One of the country’s foremost vocational schools offers specialised training in, among others, electrical, mechanical, printing, and automotive fields. The school has been recognised as a model facility, attracting foreign volunteers, young and retired, families with children and gap-year college students, Catholics and non-Catholics.
Phnom Penh (AsiaNews) – As one Cambodia’s foremost professional schools, the Don Bosco Technical School has been recognised by the government as a model educational facility.
With branches in Sianoukville, Poipet, and Battambang, the school provides thousands of young people the opportunity to learn a trade every year.
The quality of the teaching is such that graduates can find work right away and are highly sought after by employers, thanks also to the country’s sustained development, which increasingly requires highly trained workers.
The school is run by the Salesian community, which has been present in Cambodia since 1991, and offers specialised training in various fields (electrical, mechanical, printing, automotive, etc.).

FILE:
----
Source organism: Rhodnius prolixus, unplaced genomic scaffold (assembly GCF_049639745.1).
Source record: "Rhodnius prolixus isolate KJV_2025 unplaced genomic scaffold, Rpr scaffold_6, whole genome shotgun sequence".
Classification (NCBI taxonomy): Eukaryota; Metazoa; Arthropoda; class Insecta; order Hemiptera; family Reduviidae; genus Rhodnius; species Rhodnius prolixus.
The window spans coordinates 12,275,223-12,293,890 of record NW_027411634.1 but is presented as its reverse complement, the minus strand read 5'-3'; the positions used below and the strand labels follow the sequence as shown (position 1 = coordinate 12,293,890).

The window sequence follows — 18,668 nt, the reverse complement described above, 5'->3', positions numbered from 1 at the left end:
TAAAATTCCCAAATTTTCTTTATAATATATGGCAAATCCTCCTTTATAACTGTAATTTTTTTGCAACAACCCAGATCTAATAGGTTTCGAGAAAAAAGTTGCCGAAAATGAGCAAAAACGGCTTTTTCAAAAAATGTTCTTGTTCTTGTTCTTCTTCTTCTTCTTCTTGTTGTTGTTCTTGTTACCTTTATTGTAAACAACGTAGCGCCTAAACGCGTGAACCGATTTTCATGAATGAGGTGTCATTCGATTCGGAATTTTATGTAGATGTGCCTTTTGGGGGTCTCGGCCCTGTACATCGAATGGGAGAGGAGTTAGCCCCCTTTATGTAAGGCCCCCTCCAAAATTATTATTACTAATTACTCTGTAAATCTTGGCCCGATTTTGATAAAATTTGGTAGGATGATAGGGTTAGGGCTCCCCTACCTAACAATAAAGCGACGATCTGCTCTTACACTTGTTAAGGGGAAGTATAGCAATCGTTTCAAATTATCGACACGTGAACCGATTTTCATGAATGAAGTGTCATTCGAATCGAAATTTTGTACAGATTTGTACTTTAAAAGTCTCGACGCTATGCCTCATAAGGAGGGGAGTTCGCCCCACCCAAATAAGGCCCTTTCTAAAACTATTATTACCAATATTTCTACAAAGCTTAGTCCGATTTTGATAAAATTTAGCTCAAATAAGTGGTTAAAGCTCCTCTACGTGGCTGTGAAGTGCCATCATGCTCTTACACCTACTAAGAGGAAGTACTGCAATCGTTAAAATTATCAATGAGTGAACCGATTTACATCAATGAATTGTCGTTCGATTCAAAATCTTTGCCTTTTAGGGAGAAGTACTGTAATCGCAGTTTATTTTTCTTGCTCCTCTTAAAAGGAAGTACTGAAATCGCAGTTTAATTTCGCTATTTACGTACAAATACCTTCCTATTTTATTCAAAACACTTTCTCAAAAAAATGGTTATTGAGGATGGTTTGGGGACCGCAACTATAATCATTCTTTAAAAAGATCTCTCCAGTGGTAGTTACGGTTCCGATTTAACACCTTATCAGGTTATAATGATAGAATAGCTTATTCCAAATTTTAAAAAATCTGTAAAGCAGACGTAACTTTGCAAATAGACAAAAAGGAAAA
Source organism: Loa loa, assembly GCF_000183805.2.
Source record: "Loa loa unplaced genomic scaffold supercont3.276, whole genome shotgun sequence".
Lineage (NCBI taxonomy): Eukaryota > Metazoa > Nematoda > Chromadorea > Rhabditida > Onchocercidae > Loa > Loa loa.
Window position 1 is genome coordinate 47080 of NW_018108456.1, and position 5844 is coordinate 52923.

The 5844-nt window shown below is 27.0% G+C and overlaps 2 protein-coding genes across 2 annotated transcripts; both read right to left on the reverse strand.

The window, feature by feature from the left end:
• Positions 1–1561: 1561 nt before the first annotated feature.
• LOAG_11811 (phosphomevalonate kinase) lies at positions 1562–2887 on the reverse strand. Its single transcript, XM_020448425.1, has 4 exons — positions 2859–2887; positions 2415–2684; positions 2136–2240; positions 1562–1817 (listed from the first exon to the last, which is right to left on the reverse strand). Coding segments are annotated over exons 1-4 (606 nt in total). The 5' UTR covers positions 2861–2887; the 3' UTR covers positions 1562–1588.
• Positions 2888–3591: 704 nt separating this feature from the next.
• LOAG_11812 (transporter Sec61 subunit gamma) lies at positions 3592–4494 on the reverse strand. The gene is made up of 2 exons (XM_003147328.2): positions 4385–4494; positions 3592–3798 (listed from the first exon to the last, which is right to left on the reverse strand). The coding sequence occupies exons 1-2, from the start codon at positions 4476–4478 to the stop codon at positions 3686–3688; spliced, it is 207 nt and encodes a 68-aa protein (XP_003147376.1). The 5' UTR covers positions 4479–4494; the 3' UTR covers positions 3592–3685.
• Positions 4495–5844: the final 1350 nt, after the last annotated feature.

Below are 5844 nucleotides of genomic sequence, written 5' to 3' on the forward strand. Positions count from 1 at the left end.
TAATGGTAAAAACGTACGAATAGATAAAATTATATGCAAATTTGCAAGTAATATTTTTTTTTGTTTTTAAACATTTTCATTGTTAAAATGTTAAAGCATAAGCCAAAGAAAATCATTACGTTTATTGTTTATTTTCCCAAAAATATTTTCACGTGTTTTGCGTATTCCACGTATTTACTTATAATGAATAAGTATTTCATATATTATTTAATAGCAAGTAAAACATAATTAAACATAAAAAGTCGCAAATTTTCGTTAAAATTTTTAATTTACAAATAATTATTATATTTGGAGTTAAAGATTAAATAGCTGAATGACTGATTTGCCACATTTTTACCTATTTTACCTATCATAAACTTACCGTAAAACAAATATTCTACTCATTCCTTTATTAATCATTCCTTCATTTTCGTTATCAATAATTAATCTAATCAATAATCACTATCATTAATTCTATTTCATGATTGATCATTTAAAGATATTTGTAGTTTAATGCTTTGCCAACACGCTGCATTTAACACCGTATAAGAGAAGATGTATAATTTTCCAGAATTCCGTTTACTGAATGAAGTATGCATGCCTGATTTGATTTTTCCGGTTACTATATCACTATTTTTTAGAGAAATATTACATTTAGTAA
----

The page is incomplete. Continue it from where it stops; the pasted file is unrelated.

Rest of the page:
A lot of work in the school is done by missionaries who come to the country as volunteers to teach, serve as guides and help out.
The “Don Bosco Phnom Penh community has received many volunteers from a variety of countries and continents over the past 29 years,” notes Fr Arun Michael Charles, delegate for mission outreach in Cambodia.
These volunteers include the “young and retired people, whole families with children or gap-year college students, fervent Catholics or from other Christian denominations.”
The Salesian “community strives to accompany them during their shorter or long stay, sharing the same table and working as partners in the same Don Bosco mission.”
Fr Arun adds that volunteers “join us for all our daily community activities (prayers, meditation, mass, meals),” sharing “the dream of Don Bosco by living and working together.”
What is more, “Since the age of the volunteers vary the combination of us all is like an [international] family”.
The school belongs to the Don Bosco Foundation of Cambodia, established in 1991 to help young people in extreme poverty and favour the education of marginalised children. The goal was to help the country rebuild after years of fighting and Khmer Rouge rule.
The school was the first to write, translate and print educational textbooks, which had been destroyed under the Khmer Rouge.
Photo: Bosco LinK